Open innovation is a vital part of the Japanese government’s growth strategy. It aims to create innovative technologies and services by fostering collaboration between government, the private sector, and academia. One good example is the space avatar project that a startup, a research institute, and a local government have teamed up to produce.
The space avatar in “Kibo”, the Japanese Experiment Module on the International Space Station. JAXA official ICHIKAWA Chiaki said, “This was the first test to access Kibo and send commands from outside a JAXA facility. The incredibly clear video feed impressed the participants.”
In the more than six decades since humanity first ventured into space, only some 560 people have traveled to this frontier. But in 2020, about 400 people experienced outer space in a four-day span. How was that possible? Think “avatars.”
Avatars offered by avatarin. The monitor displays the user’s face, and the user can tell the avatar where to go and look.
The space avatar project won the top prize at the 4th Japan Open Innovation Prize in 2022, where the Japanese government recognizes excellent examples of open innovation. Pictured at the award ceremony from left: HAYASHI Takanori, representing Oita Prefecture; avatarin’s COO, KAJITANI Kevin, and CEO, FUKABORI Akira; ICHIKAWA Chiaki of JAXA.
In 2020, avatarin, a startup spun out of the airline company ANA Holdings Inc., partnered with the Japan Aerospace Exploration Agency (JAXA) and Oita Prefecture to install a remotely operated robot specialized for activities in space—a “space avatar”— in the Japanese Experiment Module “Kibo” on the International Space Station. That same year, they held an event that allowed members of the public to control the space avatar from Earth. About 400 people, mentioned above, participated in this event.
avatarin defines mobility as being able to transmit one’s consciousness to a remote location and move around on one’s own initiative. The company has been developing its robotic avatar technology to pioneer a new mode of transportation accessible to all. By using an avatar, people can easily transport their thoughts into space, a place where very few people can travel due to physical constraints. This is a concept that avatarin has been developing since its establishment. The company’s CEO, FUKABORI Akira, said, “The space avatar plan was too grandiose for us to achieve on our own, so we sought out partners. JAXA and Oita Prefecture were the first to jump at the opportunity.” They were a perfect match for avatarin’s vision: JAXA anticipates the application of avatar technology to space education, exploration, and development, while Oita Prefecture wants to use advanced technology to solve problems in its communities and promote its local industries.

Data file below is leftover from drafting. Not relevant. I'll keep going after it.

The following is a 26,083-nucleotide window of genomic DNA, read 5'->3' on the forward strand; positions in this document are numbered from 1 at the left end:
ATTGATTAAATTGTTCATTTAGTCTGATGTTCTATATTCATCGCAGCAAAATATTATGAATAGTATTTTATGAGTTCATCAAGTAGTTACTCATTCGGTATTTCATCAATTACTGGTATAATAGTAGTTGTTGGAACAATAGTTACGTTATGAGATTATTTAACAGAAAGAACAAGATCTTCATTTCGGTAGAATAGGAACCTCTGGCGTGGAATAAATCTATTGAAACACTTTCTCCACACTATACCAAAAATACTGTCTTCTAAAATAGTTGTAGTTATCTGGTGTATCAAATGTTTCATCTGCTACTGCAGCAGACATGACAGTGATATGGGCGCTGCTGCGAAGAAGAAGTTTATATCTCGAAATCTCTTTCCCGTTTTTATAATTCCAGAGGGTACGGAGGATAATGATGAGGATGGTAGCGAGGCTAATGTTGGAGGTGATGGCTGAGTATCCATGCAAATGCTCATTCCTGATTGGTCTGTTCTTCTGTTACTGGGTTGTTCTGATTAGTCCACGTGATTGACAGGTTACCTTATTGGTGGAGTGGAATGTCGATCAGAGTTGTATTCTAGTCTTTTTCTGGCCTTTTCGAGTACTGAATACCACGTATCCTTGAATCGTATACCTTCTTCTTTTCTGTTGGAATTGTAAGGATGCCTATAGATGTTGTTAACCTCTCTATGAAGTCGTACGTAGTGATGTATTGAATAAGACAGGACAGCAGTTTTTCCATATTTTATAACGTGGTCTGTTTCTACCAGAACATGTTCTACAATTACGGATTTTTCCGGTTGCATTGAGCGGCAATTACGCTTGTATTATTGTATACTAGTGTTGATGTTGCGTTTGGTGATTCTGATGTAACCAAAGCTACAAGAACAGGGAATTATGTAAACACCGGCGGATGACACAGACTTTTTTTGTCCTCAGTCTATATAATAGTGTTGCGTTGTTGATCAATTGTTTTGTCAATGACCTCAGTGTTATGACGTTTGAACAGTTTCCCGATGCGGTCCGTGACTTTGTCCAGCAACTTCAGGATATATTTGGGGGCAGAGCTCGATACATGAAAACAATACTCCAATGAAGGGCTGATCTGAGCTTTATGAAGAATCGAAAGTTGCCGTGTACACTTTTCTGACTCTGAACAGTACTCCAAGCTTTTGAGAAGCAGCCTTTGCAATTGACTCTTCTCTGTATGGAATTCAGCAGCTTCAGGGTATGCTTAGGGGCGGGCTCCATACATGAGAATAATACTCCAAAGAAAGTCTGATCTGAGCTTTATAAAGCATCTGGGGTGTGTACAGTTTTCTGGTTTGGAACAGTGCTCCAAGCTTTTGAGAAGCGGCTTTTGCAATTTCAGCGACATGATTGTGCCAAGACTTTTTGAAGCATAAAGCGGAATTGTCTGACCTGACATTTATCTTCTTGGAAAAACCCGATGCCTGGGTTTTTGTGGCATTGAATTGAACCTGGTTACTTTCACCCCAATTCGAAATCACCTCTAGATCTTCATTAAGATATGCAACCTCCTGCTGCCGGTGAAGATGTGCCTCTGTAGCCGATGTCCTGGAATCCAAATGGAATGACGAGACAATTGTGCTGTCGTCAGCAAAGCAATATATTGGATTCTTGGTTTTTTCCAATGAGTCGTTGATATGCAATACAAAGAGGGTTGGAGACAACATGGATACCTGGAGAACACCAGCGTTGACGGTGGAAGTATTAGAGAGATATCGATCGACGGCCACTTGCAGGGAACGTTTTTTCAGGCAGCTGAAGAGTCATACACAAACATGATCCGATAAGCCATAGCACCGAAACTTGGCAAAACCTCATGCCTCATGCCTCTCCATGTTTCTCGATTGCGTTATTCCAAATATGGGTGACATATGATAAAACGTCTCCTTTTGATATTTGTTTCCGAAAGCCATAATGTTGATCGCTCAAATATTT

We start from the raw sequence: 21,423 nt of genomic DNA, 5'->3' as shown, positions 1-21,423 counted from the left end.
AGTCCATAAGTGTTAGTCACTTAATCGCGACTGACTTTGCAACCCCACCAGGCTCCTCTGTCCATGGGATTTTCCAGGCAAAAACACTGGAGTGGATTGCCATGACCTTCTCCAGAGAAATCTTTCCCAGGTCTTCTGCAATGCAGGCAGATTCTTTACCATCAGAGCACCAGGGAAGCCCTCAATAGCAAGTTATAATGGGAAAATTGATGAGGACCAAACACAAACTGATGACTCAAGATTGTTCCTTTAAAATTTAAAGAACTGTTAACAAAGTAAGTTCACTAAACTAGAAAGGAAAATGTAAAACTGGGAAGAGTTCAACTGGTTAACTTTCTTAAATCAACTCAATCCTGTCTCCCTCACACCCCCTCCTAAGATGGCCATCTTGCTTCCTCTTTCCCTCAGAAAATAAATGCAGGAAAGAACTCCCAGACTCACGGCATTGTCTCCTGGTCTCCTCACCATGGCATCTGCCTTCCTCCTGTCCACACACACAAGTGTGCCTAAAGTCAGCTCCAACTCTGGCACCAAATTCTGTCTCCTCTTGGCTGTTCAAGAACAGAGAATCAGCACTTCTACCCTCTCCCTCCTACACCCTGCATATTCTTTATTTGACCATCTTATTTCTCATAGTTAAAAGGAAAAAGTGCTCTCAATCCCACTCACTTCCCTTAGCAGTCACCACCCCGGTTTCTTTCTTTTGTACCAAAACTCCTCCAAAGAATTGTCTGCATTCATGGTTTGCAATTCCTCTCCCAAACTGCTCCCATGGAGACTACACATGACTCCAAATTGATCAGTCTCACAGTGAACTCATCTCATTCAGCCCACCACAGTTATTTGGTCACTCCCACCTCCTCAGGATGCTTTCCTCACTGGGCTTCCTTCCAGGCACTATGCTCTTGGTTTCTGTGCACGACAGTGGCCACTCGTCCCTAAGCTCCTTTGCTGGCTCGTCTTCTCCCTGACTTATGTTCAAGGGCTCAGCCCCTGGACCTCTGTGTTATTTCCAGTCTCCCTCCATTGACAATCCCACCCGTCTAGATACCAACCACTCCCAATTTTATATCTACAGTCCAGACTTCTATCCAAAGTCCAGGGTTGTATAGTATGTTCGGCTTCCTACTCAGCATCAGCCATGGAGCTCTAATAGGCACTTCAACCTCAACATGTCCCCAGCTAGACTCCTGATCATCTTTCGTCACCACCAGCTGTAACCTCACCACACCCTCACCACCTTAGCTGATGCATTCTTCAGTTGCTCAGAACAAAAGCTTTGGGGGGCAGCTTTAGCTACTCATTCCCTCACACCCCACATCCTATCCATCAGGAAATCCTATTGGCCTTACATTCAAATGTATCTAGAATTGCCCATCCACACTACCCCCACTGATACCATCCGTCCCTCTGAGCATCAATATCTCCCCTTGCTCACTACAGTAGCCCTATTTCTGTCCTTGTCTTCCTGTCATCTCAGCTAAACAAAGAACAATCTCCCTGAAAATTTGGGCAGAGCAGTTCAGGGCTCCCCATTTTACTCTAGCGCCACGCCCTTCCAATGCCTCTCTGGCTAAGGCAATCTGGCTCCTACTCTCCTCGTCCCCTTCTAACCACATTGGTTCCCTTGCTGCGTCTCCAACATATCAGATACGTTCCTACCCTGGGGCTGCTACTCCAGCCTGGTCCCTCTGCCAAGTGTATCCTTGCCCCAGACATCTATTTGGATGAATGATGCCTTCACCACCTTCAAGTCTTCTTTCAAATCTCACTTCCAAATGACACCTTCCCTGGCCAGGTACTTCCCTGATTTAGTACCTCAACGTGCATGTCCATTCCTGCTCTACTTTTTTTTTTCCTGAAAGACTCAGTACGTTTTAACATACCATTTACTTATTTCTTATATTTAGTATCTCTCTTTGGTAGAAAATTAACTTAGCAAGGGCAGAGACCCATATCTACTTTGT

To help develop the space avatar, many demonstrations using the terrestrial avatar “newme” were conducted. Oita Prefecture, which provided the test field, is located far from Japanese metropolises like Tokyo and Osaka and has many remote islands and mountainous regions. The prefecture sees avatars as a way to address local challenges like poor transportation. HAYASHI Takanori, an Oita Prefecture official, said, “We have conducted a number of demonstrations using avatars, including supervising elderly people, communicating with people who are working away from home in Oita, allowing a hospitalized high school student to participate remotely in afterschool activities, and implementing a remote sightseeing experience of Oita at an overseas tourism exhibition. Especially since the COVID-19 pandemic, the avatars have been used as substitutes for school trips by providing remote tours at museums, etc., and are also used as a means of remote shopping for local shopping districts that have suffered a loss in customer traffic.” This success has led to the mass production of avatars in the prefecture, creating a new local industry with growing promise.
Avatars are coming into more widespread use in cultural facilities. For example, they provide tours at aquariums and museums.
Demand for online shopping has exploded during the pandemic. Oita Prefecture has used avatars at farmers’ stands selling marine and agricultural products.
In a time when society and the technology around us are changing dramatically, conducting research and development has become difficult for a single player alone. Hence the increasing need for open innovation like that carried out by avatarin and others, where companies, laboratories, and local governments collaborate outside their own organizational frameworks. Fukabori pointed out that “even if you want to engage in open innovation, it’s not easy getting organizations with different financial and human resources to work together.” That is why the Kishida administration has encouraged investment in startups to cover their financial weaknesses, the strengthening of collaboration between government, the private sector, and academia, and reformation of universities to attract more talent and funds as a growth strategy that will help create a new form of capitalism—a core administration policy.
“If you want to go fast, go alone. If you want to go far, go together,” said Prime Minister Kishida during his very first policy speech, expressing his ambitions going forward. If open innovation can create teams of talent like the one that put avatars in space, then any dream, no matter how grand, can become a reality.